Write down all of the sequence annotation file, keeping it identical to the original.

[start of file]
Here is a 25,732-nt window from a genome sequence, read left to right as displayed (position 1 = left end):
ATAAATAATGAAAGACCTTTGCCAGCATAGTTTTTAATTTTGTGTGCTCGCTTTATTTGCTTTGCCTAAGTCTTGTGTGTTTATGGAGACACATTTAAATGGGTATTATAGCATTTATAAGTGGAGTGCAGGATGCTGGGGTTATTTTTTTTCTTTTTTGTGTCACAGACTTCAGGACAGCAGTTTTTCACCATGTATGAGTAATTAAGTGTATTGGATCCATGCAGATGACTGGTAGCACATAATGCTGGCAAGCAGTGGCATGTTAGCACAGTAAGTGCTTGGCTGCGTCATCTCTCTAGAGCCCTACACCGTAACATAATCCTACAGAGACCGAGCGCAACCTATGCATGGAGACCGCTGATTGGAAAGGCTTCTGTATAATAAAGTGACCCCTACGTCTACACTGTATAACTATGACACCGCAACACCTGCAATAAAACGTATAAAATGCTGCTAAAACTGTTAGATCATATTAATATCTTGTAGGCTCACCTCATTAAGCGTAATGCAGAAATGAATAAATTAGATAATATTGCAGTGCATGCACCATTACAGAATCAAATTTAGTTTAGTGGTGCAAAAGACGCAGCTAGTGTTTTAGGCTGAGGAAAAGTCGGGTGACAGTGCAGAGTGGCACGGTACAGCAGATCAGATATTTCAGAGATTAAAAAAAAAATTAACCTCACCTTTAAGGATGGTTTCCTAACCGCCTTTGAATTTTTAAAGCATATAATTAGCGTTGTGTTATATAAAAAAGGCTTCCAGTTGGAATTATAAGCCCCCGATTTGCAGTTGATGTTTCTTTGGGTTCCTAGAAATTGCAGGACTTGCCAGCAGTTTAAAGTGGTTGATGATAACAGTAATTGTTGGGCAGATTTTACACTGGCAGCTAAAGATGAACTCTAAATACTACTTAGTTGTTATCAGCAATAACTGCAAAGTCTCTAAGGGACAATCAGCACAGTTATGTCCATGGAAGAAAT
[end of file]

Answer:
Here is a 25,732-nt window from a genome sequence, read left to right as displayed (position 1 = left end):
ATAAATAATGAAAGACCTTTGCCAGCATAGTTTTTAATTTTGTGTGCTCGCTTTATTTGCTTTGCCTAAGTCTTGTGTGTTTATGGAGACACATTTAAATGGGTATTATAGCATTTATAAGTGGAGTGCAGGATGCTGGGGTTATTTTTTTTCTTTTTTGTGTCACAGACTTCAGGACAGCAGTTTTTCACCATGTATGAGTAATTAAGTGTATTGGATCCATGCAGATGACTGGTAGCACATAATGCTGGCAAGCAGTGGCATGTTAGCACAGTAAGTGCTTGGCTGCGTCATCTCTCTAGAGCCCTACACCGTAACATAATCCTACAGAGACCGAGCGCAACCTATGCATGGAGACCGCTGATTGGAAAGGCTTCTGTATAATAAAGTGACCCCTACGTCTACACTGTATAACTATGACACCGCAACACCTGCAATAAAACGTATAAAATGCTGCTAAAACTGTTAGATCATATTAATATCTTGTAGGCTCACCTCATTAAGCGTAATGCAGAAATGAATAAATTAGATAATATTGCAGTGCATGCACCATTACAGAATCAAATTTAGTTTAGTGGTGCAAAAGACGCAGCTAGTGTTTTAGGCTGAGGAAAAGTCGGGTGACAGTGCAGAGTGGCACGGTACAGCAGATCAGATATTTCAGAGATTAAAAAAAAAATTAACCTCACCTTTAAGGATGGTTTCCTAACCGCCTTTGAATTTTTAAAGCATATAATTAGCGTTGTGTTATATAAAAAAGGCTTCCAGTTGGAATTATAAGCCCCCGATTTGCAGTTGATGTTTCTTTGGGTTCCTAGAAATTGCAGGACTTGCCAGCAGTTTAAAGTGGTTGATGATAACAGTAATTGTTGGGCAGATTTTACACTGGCAGCTAAAGATGAACTCTAAATACTACTTAGTTGTTATCAGCAATAACTGCAAAGTCTCTAAGGGACAATCAGCACAGTTATGTCCATGGAAGAAAT